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Put your cursor on any photo for a caption, or click here for more July downland and seaside flower photos. For the latest observations see @SWC_Nature.

17 July 2018 There were a couple of good showers in my locality on Friday night (13 July) but in general the drought continues, with no end in sight.

A surprise is how resilient nature is. As was pointed out on the twitter feed this week, common ragwort turns out to be a very drought-resistant plant and I saw one large clump this week positively dancing with gatekeeper butterflies and bees of sundry types.

Then yesterday on the downs near Birling Gap - apparently completely brown due to lack of rain - movement near a patch of spear and musk thistles caught my eye. This led me to investigate the  bottom edge of the hill which was full of thistles and alive with both common and chalk hill blue butterflies (not to mention meadow browns, some gatekeepers and lots of whites). Of the blue species I reckon there most have been at least 100 individuals in all, all using the thistles as a nectar lifeboat in an an otherwise arid landscape.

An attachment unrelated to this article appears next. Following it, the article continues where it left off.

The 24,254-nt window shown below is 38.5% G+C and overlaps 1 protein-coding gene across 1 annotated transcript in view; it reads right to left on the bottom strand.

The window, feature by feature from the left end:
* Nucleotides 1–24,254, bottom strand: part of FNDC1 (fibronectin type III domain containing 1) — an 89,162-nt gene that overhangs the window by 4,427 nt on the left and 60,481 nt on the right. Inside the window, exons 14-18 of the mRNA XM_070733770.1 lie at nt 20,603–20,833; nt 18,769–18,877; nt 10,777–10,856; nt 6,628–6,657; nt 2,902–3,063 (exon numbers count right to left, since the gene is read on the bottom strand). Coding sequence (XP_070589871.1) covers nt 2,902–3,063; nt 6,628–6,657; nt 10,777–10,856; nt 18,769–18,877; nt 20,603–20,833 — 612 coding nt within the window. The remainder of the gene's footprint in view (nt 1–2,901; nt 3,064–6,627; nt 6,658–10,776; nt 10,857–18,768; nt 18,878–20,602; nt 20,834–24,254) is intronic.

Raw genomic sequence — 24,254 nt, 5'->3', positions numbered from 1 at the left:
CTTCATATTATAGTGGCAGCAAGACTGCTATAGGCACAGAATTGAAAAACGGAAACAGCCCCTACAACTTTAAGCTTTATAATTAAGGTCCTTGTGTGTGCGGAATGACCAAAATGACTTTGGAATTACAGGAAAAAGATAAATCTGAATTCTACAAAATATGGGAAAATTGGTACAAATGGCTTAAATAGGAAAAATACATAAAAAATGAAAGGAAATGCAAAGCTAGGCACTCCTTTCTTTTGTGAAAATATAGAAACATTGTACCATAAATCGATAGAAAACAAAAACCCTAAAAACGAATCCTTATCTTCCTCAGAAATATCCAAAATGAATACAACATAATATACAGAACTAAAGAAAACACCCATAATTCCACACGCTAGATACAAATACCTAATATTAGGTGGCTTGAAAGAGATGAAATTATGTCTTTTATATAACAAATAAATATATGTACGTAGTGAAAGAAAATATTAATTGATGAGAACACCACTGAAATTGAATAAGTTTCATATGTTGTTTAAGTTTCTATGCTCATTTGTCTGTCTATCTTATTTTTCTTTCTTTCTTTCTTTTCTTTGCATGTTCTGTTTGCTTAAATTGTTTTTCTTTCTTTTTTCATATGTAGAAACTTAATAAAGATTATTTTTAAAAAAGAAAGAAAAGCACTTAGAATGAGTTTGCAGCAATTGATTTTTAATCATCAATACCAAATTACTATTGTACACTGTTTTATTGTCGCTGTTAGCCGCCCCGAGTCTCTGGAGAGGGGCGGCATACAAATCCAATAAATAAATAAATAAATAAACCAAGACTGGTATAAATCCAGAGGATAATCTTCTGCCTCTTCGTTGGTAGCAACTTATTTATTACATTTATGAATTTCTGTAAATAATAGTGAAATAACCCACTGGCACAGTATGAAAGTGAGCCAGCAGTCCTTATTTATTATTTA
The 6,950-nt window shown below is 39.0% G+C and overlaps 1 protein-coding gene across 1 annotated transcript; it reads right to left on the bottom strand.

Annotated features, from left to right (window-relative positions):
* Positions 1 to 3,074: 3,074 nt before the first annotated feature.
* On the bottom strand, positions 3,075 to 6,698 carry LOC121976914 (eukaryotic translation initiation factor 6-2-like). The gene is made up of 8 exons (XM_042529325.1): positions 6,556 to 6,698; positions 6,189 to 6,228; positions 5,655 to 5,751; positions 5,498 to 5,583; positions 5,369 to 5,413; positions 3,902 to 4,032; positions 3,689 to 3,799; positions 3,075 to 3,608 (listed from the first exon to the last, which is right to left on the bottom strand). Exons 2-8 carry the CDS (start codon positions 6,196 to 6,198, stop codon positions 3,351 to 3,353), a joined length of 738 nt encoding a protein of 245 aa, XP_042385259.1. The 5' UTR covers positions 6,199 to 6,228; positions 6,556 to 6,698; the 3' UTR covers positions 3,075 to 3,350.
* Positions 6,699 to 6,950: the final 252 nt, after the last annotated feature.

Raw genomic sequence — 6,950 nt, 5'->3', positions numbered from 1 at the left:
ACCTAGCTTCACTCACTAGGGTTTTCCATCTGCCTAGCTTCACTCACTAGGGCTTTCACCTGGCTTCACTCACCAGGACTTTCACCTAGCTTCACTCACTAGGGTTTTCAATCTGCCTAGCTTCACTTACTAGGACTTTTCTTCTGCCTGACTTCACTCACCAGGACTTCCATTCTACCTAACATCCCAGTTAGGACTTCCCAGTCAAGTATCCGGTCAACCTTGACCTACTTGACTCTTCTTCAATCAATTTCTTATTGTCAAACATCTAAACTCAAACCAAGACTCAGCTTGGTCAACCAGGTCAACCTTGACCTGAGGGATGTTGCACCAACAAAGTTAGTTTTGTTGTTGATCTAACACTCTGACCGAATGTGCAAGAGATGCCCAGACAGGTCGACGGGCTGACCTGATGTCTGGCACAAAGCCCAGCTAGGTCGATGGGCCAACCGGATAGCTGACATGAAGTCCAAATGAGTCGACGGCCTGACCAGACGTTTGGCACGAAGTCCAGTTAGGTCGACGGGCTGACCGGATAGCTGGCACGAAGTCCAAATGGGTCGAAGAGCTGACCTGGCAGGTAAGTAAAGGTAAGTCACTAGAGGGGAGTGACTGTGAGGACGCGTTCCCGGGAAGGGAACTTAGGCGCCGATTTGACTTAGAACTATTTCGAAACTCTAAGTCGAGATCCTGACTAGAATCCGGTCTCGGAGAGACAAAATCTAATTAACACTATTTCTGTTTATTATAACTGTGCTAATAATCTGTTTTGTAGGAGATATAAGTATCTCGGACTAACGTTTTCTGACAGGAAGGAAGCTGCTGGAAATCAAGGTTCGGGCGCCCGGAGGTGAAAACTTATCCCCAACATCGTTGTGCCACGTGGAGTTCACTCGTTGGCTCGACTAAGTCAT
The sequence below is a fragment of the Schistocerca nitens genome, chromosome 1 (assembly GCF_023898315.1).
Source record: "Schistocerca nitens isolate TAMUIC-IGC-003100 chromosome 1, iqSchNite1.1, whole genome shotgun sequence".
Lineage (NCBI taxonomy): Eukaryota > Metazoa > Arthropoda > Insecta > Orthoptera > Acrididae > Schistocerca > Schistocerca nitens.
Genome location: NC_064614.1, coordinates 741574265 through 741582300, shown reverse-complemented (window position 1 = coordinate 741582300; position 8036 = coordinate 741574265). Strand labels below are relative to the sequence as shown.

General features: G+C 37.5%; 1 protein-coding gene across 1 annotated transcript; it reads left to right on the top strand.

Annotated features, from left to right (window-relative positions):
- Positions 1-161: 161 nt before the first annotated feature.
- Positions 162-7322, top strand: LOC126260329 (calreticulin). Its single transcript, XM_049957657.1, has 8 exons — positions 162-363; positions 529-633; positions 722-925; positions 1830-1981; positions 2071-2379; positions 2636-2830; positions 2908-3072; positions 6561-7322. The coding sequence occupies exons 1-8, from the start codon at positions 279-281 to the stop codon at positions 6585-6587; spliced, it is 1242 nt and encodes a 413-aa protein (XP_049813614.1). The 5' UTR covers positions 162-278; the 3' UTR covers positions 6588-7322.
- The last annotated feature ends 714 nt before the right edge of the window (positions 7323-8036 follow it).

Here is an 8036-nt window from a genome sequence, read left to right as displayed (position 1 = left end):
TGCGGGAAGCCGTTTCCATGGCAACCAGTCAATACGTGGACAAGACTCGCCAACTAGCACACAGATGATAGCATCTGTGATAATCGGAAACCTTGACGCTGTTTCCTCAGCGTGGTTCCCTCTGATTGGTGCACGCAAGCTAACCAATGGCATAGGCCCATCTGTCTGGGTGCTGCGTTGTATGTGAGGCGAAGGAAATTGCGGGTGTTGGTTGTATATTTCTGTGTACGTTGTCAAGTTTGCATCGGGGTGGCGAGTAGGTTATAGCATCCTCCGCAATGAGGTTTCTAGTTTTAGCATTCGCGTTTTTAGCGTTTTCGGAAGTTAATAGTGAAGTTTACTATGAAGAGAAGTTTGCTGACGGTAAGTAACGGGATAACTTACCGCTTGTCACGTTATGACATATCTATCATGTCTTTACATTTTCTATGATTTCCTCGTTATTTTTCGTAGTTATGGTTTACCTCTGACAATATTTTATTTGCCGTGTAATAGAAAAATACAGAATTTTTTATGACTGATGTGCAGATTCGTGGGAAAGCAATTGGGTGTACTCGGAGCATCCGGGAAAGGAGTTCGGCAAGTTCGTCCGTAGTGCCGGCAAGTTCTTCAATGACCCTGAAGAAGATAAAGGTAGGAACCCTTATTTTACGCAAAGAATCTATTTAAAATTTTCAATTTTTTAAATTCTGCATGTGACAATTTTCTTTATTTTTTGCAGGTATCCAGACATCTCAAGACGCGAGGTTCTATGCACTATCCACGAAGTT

Later on - and also on Sunday on Pewley Down near Guildford - I saw good amounts of knapweed, field scabious, ladies bedstraw, marjoram, wild carrot and burnet saxifrage in flower. It was only later that I thought of all the downland flowers that were missing - rock rose, eyebright, self heal, hawkbits, wild basil, silverweed... And near Birling Gap it was sad to see late summer downland flowers such as red bartsia and clustered bellflower struggling to come out.

Going back to those butterflies, I wondered later whether after staying alive on the thistle nectar they would be able to find somewhere to lay their eggs. In many cases they rely on their caterpillars feeding on the summer vegetation and turning into pupae. If there is no vegetation will there be a population crash next year?

On the plus side I have to say that this sunny weather seems to have been good for the three white butterfly species - large, small and green-veined. For the last couple of years I have been thinking "What has happened to the whites? They used to be common." Well, this year they are absolutely everywhere, as they should be. My only frustration is that I can only identify them if they land and this they rarely do for more than a nanosecond. But all three species seem to be doing well this summer.